It's a little strange to hear Harold Solomon talking about injuries, a lack of stamina, or rustiness, yet he struggles daily with each. Returning to competitive tennis, albeit the Grand Champions circuit and not the men's professional tour, has proven difficult even for one of the best-conditioned players of the 1970s.

"These aren't the best set of circumstances," said Solomon, 37, who took time away from his family's car rental company in Florida yesterday to visit the area and promote next week's Grand Champions circuit Washington stop, July 12-15, at the FitzGerald Tennis Center. "At least I'm forced to stay in shape."

That is Solomon's problem. With a full-time job and a family, in addition to his work with the End World Hunger project, there's little time for tennis. Somehow, though, Solomon plans to be ready for the tournament, his first 35-and-over event in a year and half.

His appearances on the Grand Champions circuit -- for players 35 and over who have won a Grand Slam title, played on a Davis Cup team, been ranked No. 1 in their country, or earned $1 million in career prize money -- haven't been as successful as you'd expect. He has suffered losses to players he regularly defeated in the past.

Solomon, remember, drank 22 bottles of water in the 1976 French Open semifinals and still lost 13 pounds. At 5 feet 5 1/2, he was one of the pro circuit's fittest and fastest players, winning 22 titles and $1.8 million in a 13-year career.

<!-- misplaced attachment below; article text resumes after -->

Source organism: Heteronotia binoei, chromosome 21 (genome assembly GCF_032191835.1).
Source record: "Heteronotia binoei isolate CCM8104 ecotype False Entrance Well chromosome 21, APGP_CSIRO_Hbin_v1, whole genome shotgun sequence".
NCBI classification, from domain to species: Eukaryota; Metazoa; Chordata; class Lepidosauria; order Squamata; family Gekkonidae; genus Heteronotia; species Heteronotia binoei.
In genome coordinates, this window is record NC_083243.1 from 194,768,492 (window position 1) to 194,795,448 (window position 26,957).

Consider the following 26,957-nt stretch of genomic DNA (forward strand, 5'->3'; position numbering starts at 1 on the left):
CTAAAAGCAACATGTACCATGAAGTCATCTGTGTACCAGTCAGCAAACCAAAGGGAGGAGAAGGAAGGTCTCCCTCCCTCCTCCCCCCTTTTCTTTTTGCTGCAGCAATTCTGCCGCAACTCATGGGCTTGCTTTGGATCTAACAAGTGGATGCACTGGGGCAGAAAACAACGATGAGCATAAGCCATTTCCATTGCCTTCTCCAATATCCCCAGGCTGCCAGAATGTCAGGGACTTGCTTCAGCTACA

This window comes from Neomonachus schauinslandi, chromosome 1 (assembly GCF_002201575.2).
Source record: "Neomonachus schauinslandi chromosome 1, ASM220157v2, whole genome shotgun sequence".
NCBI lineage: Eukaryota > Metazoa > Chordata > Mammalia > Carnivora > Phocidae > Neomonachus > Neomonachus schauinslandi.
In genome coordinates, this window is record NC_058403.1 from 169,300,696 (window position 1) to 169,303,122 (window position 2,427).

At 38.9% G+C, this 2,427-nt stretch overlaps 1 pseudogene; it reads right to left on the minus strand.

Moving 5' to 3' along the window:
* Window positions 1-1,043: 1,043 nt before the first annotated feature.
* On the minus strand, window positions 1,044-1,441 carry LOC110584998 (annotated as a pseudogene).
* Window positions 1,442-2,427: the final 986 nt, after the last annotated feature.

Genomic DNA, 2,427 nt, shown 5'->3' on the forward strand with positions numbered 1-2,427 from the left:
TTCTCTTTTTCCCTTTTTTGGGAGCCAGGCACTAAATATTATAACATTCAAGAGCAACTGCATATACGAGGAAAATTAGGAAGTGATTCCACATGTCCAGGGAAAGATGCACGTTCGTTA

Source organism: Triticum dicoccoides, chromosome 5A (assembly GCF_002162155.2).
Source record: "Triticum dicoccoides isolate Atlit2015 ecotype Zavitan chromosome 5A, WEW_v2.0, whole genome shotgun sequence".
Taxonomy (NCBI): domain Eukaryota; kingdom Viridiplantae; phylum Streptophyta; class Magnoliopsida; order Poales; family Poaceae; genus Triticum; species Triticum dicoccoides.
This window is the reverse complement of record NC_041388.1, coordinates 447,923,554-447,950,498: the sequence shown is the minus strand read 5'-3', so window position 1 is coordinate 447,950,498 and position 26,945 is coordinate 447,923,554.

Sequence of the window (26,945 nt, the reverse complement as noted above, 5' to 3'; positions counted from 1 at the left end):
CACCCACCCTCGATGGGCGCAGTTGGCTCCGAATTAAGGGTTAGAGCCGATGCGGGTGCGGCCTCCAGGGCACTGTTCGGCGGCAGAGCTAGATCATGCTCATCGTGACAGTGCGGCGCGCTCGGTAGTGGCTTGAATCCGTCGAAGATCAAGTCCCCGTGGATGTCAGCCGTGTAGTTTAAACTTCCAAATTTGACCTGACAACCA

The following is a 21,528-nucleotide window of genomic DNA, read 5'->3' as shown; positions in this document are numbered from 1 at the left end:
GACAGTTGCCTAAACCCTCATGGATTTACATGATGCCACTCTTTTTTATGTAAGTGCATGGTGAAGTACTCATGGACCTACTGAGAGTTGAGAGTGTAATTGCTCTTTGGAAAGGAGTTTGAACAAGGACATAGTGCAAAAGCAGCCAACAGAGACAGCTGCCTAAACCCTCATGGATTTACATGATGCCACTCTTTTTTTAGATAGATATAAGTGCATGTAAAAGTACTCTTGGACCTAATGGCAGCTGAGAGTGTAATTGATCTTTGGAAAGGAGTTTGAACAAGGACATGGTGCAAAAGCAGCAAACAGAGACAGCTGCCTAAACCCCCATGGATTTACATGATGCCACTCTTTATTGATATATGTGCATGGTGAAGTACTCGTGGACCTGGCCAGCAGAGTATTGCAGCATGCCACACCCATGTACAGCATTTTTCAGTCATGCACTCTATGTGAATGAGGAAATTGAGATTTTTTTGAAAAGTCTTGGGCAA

"You don't like to go out and lose to guys that you beat when you played them before," said Solomon, a Silver Spring native once ranked No. 5 in the world. "It was tough for me from, I guess, an ego point of view, to go out and lose to guys just because I didn't prepare enough. So I made a commitment about a month ago to get myself back in shape, and see how it goes."

Depending on his fitness, a return to Washington could go very well for Solomon, whose first professional victory occurred here in 1974. He reached the final of the D.C. Classic in 1975, then won the tournament for a second time in 1976, the year he won a career-high five titles and reached the French Open final.

To achieve another victory, he'll have to overcome a field scheduled to include Vijay Amritraj, Peter Fleming and Bob Lutz. In addition, Solomon is recovering from soreness in his left ankle, the result of two sprains in the past five weeks.

The tournament, one of nine stops on the circuit, is a prelude to the Sovran Bank Classic here July 16-22. Qualifying matches for the Sovran tournament are played during the day, with Grand Champions matches in the evening.

"I have a lot of good memories here," Solomon said. "Hopefully, the weather will be like {Monday's}. Normally during this tournament, the weather is 95 degrees and 95 percent humidity, and guys are getting carried to the hospital."